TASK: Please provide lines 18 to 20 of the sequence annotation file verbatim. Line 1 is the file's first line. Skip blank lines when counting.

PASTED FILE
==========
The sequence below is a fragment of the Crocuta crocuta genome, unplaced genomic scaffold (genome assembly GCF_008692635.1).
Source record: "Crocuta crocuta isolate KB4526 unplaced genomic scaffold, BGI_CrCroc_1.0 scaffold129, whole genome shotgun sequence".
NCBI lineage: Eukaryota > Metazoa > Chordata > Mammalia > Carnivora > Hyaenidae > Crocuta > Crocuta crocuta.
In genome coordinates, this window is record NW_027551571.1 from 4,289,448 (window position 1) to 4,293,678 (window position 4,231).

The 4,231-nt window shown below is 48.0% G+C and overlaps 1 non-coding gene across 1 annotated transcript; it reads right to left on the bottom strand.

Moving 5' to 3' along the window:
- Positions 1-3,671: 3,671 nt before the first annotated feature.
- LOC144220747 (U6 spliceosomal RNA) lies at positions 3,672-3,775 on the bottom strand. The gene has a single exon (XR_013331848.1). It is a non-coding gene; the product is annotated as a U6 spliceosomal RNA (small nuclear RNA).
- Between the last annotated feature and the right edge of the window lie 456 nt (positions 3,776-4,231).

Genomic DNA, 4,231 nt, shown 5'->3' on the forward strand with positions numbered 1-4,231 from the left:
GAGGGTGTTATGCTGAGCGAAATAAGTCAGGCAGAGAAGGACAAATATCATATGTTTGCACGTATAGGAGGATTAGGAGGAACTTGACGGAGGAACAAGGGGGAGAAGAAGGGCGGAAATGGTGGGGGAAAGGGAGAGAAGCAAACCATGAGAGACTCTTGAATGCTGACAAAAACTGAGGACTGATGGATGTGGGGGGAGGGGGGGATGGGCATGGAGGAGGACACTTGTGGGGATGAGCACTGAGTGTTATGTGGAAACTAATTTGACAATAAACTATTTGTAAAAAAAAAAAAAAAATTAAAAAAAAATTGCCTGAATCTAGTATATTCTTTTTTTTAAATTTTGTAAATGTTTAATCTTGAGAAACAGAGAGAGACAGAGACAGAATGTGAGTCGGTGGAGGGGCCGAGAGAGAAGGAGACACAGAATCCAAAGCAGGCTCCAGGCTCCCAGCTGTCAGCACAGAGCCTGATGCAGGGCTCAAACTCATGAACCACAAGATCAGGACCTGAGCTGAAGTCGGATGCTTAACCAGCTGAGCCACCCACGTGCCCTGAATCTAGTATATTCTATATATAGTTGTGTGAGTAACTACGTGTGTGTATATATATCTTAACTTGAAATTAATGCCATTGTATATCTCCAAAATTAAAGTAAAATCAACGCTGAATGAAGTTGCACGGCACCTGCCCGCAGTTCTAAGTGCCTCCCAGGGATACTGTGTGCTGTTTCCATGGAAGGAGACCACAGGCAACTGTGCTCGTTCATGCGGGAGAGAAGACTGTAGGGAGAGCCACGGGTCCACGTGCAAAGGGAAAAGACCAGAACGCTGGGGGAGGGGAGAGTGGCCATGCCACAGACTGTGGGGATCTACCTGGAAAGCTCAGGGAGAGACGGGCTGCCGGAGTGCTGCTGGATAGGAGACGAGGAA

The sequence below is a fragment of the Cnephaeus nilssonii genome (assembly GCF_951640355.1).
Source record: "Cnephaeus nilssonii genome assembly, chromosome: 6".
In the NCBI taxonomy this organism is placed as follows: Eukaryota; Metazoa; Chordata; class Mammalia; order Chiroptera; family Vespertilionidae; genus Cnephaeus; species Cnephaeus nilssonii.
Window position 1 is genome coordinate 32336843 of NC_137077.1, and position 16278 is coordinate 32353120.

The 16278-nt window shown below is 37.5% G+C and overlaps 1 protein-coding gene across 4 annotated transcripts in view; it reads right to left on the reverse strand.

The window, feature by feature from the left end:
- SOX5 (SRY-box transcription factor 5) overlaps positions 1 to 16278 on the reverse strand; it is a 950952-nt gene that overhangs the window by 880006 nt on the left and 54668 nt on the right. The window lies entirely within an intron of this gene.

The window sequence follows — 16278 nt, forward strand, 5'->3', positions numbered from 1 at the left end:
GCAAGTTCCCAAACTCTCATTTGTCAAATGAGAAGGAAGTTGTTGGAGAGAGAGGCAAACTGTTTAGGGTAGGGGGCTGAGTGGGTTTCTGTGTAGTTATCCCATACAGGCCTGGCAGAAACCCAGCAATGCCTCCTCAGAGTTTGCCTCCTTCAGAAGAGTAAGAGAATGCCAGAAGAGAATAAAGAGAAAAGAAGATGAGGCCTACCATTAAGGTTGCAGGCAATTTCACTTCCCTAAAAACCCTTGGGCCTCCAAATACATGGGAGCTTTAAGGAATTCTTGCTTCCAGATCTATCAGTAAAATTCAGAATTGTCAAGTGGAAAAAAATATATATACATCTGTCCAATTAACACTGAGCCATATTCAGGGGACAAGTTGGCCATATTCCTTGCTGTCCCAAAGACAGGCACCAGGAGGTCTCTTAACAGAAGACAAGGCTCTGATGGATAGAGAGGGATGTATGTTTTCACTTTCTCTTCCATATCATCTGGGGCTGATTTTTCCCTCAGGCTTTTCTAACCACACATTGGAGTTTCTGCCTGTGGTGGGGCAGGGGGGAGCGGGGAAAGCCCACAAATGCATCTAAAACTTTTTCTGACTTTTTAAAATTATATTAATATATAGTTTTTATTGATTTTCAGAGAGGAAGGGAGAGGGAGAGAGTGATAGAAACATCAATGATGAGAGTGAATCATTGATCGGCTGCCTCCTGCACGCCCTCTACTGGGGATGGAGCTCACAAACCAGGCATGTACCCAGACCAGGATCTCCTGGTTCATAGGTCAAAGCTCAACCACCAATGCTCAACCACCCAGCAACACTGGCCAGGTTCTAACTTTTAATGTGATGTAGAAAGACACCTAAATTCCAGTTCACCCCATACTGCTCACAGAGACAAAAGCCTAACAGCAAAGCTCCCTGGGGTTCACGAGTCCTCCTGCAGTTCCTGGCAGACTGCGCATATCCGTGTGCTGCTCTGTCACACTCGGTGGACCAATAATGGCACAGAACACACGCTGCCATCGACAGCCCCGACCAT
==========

- SOX5 (SRY-box transcription factor 5) overlaps positions 1 to 16278 on the reverse strand; it is a 950952-nt gene that overhangs the window by 880006 nt on the left and 54668 nt on the right. The window lies entirely within an intron of this gene.

The window sequence follows — 16278 nt, forward strand, 5'->3', positions numbered from 1 at the left end:
GCAAGTTCCCAAACTCTCATTTGTCAAATGAGAAGGAAGTTGTTGGAGAGAGAGGCAAACTGTTTAGGGTAGGGGGCTGAGTGGGTTTCTGTGTAGTTATCCCATACAGGCCTGGCAGAAACCCAGCAATGCCTCCTCAGAGTTTGCCTCCTTCAGAAGAGTAAGAGAATGCCAGAAGAGAATAAAGAGAAAAGAAGATGAGGCCTACCATTAAGGTTGCAGGCAATTTCACTTCCCTAAAAACCCTTGGGCCTCCAAATACATGGGAGCTTTAAGGAATTCTTGCTTCCAGATCTATCAGTAAAATTCAGAATTGTCAAGTGGAAAAAAATATATATACATCTGTCCAATTAACACTGAGCCATATTCAGGGGACAAGTTGGCCATATTCCTTGCTGTCCCAAAGACAGGCACCAGGAGGTCTCTTAACAGAAGACAAGGCTCTGATGGATAGAGAGGGATGTATGTTTTCACTTTCTCTTCCATATCATCTGGGGCTGATTTTTCCCTCAGGCTTTTCTAACCACACATTGGAGTTTCTGCCTGTGGTGGGGCAGGGGGGAGCGGGGAAAGCCCACAAATGCATCTAAAACTTTTTCTGACTTTTTAAAATTATATTAATATATAGTTTTTATTGATTTTCAGAGAGGAAGGGAGAGGGAGAGAGTGATAGAAACATCAATGATGAGAGTGAATCATTGATCGGCTGCCTCCTGCACGCCCTCTACTGGGGATGGAGCTCACAAACCAGGCATGTACCCAGACCAGGATCTCCTGGTTCATAGGTCAAAGCTCAACCACCAATGCTCAACCACCCAGCAACACTGGCCAGGTTCTAACTTTTAATGTGATGTAGAAAGACACCTAAATTCCAGTTCACCCCATACTGCTCACAGAGACAAAAGCCTAACAGCAAAGCTCCCTGGGGTTCACGAGTCCTCCTGCAGTTCCTGGCAGACTGCGCATATCCGTGTGCTGCTCTGTCACACTCGGTGGACCAATAATGGCACAGAACACACGCTGCCATCGACAGCCCCGACCAT